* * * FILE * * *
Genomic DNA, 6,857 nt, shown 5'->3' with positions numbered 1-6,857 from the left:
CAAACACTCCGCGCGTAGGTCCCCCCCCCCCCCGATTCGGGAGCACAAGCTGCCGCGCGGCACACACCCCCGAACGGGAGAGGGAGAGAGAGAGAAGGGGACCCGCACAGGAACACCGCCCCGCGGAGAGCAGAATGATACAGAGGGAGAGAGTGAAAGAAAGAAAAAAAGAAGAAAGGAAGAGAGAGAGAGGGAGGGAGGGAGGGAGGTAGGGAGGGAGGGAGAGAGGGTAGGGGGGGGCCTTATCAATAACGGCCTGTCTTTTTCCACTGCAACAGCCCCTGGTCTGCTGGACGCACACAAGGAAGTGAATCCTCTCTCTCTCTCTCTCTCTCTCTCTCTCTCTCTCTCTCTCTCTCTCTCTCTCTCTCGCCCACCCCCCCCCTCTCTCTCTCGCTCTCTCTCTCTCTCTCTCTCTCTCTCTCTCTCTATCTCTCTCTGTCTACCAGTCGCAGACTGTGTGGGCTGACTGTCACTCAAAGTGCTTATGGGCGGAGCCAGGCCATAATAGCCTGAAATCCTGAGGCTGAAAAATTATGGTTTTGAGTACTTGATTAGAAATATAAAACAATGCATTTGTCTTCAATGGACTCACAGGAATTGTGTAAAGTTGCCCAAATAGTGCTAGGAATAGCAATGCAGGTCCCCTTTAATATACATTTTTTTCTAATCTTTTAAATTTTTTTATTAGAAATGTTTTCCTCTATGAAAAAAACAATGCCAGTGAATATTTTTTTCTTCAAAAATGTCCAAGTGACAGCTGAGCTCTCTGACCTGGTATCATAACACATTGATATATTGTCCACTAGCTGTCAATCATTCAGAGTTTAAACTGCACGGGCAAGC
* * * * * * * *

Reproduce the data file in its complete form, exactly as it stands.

Genomic DNA, 6,857 nt, shown 5'->3' with positions numbered 1-6,857 from the left:
CAAACACTCCGCGCGTAGGTCCCCCCCCCCCCCGATTCGGGAGCACAAGCTGCCGCGCGGCACACACCCCCGAACGGGAGAGGGAGAGAGAGAGAAGGGGACCCGCACAGGAACACCGCCCCGCGGAGAGCAGAATGATACAGAGGGAGAGAGTGAAAGAAAGAAAAAAAGAAGAAAGGAAGAGAGAGAGAGGGAGGGAGGGAGGGAGGTAGGGAGGGAGGGAGAGAGGGTAGGGGGGGGCCTTATCAATAACGGCCTGTCTTTTTCCACTGCAACAGCCCCTGGTCTGCTGGACGCACACAAGGAAGTGAATCCTCTCTCTCTCTCTCTCTCTCTCTCTCTCTCTCTCTCTCTCTCTCTCTCTCTCTCTCGCCCACCCCCCCCCTCTCTCTCTCGCTCTCTCTCTCTCTCTCTCTCTCTCTCTCTCTCTATCTCTCTCTGTCTACCAGTCGCAGACTGTGTGGGCTGACTGTCACTCAAAGTGCTTATGGGCGGAGCCAGGCCATAATAGCCTGAAATCCTGAGGCTGAAAAATTATGGTTTTGAGTACTTGATTAGAAATATAAAACAATGCATTTGTCTTCAATGGACTCACAGGAATTGTGTAAAGTTGCCCAAATAGTGCTAGGAATAGCAATGCAGGTCCCCTTTAATATACATTTTTTTCTAATCTTTTAAATTTTTTTATTAGAAATGTTTTCCTCTATGAAAAAAACAATGCCAGTGAATATTTTTTTCTTCAAAAATGTCCAAGTGACAGCTGAGCTCTCTGACCTGGTATCATAACACATTGATATATTGTCCACTAGCTGTCAATCATTCAGAGTTTAAACTGCACGGGCAAGC